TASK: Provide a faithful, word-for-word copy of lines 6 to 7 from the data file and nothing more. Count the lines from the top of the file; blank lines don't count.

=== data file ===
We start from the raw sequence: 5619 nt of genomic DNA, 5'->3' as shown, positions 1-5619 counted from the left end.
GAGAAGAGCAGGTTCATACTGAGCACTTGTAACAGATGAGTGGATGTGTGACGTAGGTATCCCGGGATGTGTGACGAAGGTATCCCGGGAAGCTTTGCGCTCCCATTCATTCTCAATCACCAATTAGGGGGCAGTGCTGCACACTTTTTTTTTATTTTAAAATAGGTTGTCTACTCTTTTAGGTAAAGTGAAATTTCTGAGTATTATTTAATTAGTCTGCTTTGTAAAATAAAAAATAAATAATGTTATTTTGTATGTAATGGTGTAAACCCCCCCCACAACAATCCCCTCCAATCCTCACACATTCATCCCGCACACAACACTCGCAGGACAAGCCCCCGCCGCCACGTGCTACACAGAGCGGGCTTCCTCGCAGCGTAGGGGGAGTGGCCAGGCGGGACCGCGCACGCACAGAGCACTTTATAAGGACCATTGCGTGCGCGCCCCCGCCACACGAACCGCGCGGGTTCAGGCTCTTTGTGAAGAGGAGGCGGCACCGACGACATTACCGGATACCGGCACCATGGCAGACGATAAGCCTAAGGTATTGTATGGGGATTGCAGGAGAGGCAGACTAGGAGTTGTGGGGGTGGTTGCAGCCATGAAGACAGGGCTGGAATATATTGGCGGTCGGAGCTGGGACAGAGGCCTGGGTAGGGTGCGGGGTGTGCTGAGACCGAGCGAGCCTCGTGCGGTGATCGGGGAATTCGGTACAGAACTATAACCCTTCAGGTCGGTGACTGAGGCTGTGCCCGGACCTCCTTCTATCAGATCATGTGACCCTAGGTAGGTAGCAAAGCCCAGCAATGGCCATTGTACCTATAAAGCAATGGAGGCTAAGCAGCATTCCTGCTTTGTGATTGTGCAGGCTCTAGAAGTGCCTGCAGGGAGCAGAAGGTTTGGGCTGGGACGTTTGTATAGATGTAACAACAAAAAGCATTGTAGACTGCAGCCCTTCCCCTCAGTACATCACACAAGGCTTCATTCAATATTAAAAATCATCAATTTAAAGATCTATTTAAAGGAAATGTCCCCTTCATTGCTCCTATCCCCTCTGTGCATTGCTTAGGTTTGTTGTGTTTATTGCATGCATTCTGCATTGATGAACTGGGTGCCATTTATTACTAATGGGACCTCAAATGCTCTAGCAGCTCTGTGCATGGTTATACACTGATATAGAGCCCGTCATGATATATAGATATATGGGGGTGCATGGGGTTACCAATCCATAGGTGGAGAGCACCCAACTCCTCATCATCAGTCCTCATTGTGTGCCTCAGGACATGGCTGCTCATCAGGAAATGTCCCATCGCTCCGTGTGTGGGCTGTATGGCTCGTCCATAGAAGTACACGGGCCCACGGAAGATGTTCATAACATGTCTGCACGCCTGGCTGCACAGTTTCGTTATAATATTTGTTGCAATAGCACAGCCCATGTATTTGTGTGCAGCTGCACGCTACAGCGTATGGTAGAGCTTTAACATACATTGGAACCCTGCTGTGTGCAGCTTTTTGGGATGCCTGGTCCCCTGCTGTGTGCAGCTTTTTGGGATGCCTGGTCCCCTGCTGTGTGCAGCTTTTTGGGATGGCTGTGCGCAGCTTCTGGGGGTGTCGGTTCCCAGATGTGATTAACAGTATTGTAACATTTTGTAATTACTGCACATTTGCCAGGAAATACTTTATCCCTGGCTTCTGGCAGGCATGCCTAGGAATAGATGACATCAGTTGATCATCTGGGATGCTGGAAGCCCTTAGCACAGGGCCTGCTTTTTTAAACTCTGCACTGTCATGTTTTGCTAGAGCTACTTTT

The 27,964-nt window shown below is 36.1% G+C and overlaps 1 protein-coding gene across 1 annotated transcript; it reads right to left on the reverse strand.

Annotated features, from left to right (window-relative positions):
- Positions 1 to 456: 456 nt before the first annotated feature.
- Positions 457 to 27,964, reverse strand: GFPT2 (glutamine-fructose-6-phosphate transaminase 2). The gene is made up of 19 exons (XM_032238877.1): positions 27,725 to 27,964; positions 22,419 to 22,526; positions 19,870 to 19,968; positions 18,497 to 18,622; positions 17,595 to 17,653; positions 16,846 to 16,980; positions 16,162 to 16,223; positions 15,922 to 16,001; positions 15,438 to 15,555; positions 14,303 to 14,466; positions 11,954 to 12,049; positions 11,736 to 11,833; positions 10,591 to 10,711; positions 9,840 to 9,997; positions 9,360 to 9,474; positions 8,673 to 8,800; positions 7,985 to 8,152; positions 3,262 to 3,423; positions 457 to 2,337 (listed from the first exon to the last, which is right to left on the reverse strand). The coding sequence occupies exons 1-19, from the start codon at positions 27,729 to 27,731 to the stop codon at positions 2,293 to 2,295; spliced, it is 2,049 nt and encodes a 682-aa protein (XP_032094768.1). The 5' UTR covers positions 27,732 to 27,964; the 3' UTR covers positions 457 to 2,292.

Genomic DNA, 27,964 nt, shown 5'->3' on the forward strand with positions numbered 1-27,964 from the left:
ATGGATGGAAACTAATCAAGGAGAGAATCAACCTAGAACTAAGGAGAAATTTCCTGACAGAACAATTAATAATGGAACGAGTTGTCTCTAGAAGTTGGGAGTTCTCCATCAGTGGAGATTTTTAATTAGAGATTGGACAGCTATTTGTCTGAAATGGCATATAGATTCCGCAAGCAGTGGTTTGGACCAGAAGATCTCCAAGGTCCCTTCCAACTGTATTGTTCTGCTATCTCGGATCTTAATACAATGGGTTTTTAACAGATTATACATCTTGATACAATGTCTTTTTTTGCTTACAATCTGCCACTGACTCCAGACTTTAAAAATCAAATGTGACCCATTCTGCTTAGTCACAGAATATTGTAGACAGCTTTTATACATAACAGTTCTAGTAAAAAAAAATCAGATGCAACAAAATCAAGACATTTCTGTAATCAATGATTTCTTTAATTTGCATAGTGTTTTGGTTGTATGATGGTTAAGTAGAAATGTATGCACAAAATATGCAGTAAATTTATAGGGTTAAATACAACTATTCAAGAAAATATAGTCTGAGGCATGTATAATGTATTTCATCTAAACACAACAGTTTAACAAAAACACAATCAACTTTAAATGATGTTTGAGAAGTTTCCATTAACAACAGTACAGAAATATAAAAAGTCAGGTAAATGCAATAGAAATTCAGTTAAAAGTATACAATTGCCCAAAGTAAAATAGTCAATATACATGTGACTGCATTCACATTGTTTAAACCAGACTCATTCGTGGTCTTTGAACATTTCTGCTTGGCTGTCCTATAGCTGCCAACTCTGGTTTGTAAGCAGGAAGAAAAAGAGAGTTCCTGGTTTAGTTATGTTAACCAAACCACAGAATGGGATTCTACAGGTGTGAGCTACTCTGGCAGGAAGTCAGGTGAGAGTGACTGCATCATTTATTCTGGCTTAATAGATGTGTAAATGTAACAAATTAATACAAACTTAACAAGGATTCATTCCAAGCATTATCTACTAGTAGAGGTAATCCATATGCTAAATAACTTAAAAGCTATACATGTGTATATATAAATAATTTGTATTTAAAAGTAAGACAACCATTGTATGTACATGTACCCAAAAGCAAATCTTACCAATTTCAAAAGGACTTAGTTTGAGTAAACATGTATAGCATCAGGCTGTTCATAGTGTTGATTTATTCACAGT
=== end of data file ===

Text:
- Positions 457 to 27,964, reverse strand: GFPT2 (glutamine-fructose-6-phosphate transaminase 2). The gene is made up of 19 exons (XM_032238877.1): positions 27,725 to 27,964; positions 22,419 to 22,526; positions 19,870 to 19,968; positions 18,497 to 18,622; positions 17,595 to 17,653; positions 16,846 to 16,980; positions 16,162 to 16,223; positions 15,922 to 16,001; positions 15,438 to 15,555; positions 14,303 to 14,466; positions 11,954 to 12,049; positions 11,736 to 11,833; positions 10,591 to 10,711; positions 9,840 to 9,997; positions 9,360 to 9,474; positions 8,673 to 8,800; positions 7,985 to 8,152; positions 3,262 to 3,423; positions 457 to 2,337 (listed from the first exon to the last, which is right to left on the reverse strand). The coding sequence occupies exons 1-19, from the start codon at positions 27,729 to 27,731 to the stop codon at positions 2,293 to 2,295; spliced, it is 2,049 nt and encodes a 682-aa protein (XP_032094768.1). The 5' UTR covers positions 27,732 to 27,964; the 3' UTR covers positions 457 to 2,292.

Genomic DNA, 27,964 nt, shown 5'->3' on the forward strand with positions numbered 1-27,964 from the left: